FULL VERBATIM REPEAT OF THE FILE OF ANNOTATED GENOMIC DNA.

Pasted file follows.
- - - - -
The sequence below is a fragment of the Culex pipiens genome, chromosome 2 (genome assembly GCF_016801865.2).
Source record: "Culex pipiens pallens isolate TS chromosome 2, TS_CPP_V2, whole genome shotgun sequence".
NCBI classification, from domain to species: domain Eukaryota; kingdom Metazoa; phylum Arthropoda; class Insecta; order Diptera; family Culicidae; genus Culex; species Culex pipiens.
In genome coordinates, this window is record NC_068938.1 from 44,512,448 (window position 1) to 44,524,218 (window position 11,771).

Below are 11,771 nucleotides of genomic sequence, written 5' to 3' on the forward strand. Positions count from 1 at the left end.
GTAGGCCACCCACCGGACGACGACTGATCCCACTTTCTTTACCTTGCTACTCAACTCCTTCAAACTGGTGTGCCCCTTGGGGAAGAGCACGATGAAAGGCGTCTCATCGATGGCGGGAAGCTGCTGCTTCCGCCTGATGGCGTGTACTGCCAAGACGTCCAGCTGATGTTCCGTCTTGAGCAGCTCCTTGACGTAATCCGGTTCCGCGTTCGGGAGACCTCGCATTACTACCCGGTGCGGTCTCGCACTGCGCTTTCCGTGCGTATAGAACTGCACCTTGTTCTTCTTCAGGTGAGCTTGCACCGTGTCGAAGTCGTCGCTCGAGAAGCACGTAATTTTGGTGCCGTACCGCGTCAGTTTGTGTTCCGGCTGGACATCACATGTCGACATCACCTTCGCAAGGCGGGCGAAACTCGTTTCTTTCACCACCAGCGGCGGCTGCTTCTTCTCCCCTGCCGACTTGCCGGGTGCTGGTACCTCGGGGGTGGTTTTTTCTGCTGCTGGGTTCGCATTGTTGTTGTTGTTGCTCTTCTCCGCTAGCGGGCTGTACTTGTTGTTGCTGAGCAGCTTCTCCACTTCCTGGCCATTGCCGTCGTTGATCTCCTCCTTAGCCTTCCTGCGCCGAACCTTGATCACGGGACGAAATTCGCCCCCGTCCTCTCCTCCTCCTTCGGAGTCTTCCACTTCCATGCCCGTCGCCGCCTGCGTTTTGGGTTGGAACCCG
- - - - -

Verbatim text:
The sequence below is a fragment of the Culex pipiens genome, chromosome 2 (genome assembly GCF_016801865.2).
Source record: "Culex pipiens pallens isolate TS chromosome 2, TS_CPP_V2, whole genome shotgun sequence".
NCBI classification, from domain to species: domain Eukaryota; kingdom Metazoa; phylum Arthropoda; class Insecta; order Diptera; family Culicidae; genus Culex; species Culex pipiens.
In genome coordinates, this window is record NC_068938.1 from 44,512,448 (window position 1) to 44,524,218 (window position 11,771).

Below are 11,771 nucleotides of genomic sequence, written 5' to 3' on the forward strand. Positions count from 1 at the left end.
GTAGGCCACCCACCGGACGACGACTGATCCCACTTTCTTTACCTTGCTACTCAACTCCTTCAAACTGGTGTGCCCCTTGGGGAAGAGCACGATGAAAGGCGTCTCATCGATGGCGGGAAGCTGCTGCTTCCGCCTGATGGCGTGTACTGCCAAGACGTCCAGCTGATGTTCCGTCTTGAGCAGCTCCTTGACGTAATCCGGTTCCGCGTTCGGGAGACCTCGCATTACTACCCGGTGCGGTCTCGCACTGCGCTTTCCGTGCGTATAGAACTGCACCTTGTTCTTCTTCAGGTGAGCTTGCACCGTGTCGAAGTCGTCGCTCGAGAAGCACGTAATTTTGGTGCCGTACCGCGTCAGTTTGTGTTCCGGCTGGACATCACATGTCGACATCACCTTCGCAAGGCGGGCGAAACTCGTTTCTTTCACCACCAGCGGCGGCTGCTTCTTCTCCCCTGCCGACTTGCCGGGTGCTGGTACCTCGGGGGTGGTTTTTTCTGCTGCTGGGTTCGCATTGTTGTTGTTGTTGCTCTTCTCCGCTAGCGGGCTGTACTTGTTGTTGCTGAGCAGCTTCTCCACTTCCTGGCCATTGCCGTCGTTGATCTCCTCCTTAGCCTTCCTGCGCCGAACCTTGATCACGGGACGAAATTCGCCCCCGTCCTCTCCTCCTCCTTCGGAGTCTTCCACTTCCATGCCCGTCGCCGCCTGCGTTTTGGGTTGGAACCCG